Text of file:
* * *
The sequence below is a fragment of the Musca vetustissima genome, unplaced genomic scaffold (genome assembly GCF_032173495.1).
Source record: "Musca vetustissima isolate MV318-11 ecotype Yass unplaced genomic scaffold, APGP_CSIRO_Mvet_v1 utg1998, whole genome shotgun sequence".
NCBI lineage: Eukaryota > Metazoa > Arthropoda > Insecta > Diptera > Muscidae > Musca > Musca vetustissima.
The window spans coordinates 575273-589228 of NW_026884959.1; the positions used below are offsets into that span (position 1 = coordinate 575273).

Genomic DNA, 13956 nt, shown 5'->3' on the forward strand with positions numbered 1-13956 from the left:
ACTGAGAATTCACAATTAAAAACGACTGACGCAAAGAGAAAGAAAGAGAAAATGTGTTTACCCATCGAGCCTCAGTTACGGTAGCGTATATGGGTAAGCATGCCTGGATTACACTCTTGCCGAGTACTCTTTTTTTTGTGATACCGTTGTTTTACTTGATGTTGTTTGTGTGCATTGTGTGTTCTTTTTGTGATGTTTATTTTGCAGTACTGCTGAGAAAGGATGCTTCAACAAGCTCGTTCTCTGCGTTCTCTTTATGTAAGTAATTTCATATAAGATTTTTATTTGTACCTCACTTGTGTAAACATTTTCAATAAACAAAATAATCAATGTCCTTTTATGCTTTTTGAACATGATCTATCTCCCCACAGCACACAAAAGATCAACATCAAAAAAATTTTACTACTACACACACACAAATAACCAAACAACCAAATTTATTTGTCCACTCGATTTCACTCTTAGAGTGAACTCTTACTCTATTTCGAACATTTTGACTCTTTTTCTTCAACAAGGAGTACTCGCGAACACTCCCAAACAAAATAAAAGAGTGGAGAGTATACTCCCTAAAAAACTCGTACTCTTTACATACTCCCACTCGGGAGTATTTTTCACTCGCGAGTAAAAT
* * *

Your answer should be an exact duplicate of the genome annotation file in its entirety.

The sequence below is a fragment of the Musca vetustissima genome, unplaced genomic scaffold (genome assembly GCF_032173495.1).
Source record: "Musca vetustissima isolate MV318-11 ecotype Yass unplaced genomic scaffold, APGP_CSIRO_Mvet_v1 utg1998, whole genome shotgun sequence".
NCBI lineage: Eukaryota > Metazoa > Arthropoda > Insecta > Diptera > Muscidae > Musca > Musca vetustissima.
The window spans coordinates 575273-589228 of NW_026884959.1; the positions used below are offsets into that span (position 1 = coordinate 575273).

Genomic DNA, 13956 nt, shown 5'->3' on the forward strand with positions numbered 1-13956 from the left:
ACTGAGAATTCACAATTAAAAACGACTGACGCAAAGAGAAAGAAAGAGAAAATGTGTTTACCCATCGAGCCTCAGTTACGGTAGCGTATATGGGTAAGCATGCCTGGATTACACTCTTGCCGAGTACTCTTTTTTTTGTGATACCGTTGTTTTACTTGATGTTGTTTGTGTGCATTGTGTGTTCTTTTTGTGATGTTTATTTTGCAGTACTGCTGAGAAAGGATGCTTCAACAAGCTCGTTCTCTGCGTTCTCTTTATGTAAGTAATTTCATATAAGATTTTTATTTGTACCTCACTTGTGTAAACATTTTCAATAAACAAAATAATCAATGTCCTTTTATGCTTTTTGAACATGATCTATCTCCCCACAGCACACAAAAGATCAACATCAAAAAAATTTTACTACTACACACACACAAATAACCAAACAACCAAATTTATTTGTCCACTCGATTTCACTCTTAGAGTGAACTCTTACTCTATTTCGAACATTTTGACTCTTTTTCTTCAACAAGGAGTACTCGCGAACACTCCCAAACAAAATAAAAGAGTGGAGAGTATACTCCCTAAAAAACTCGTACTCTTTACATACTCCCACTCGGGAGTATTTTTCACTCGCGAGTAAAAT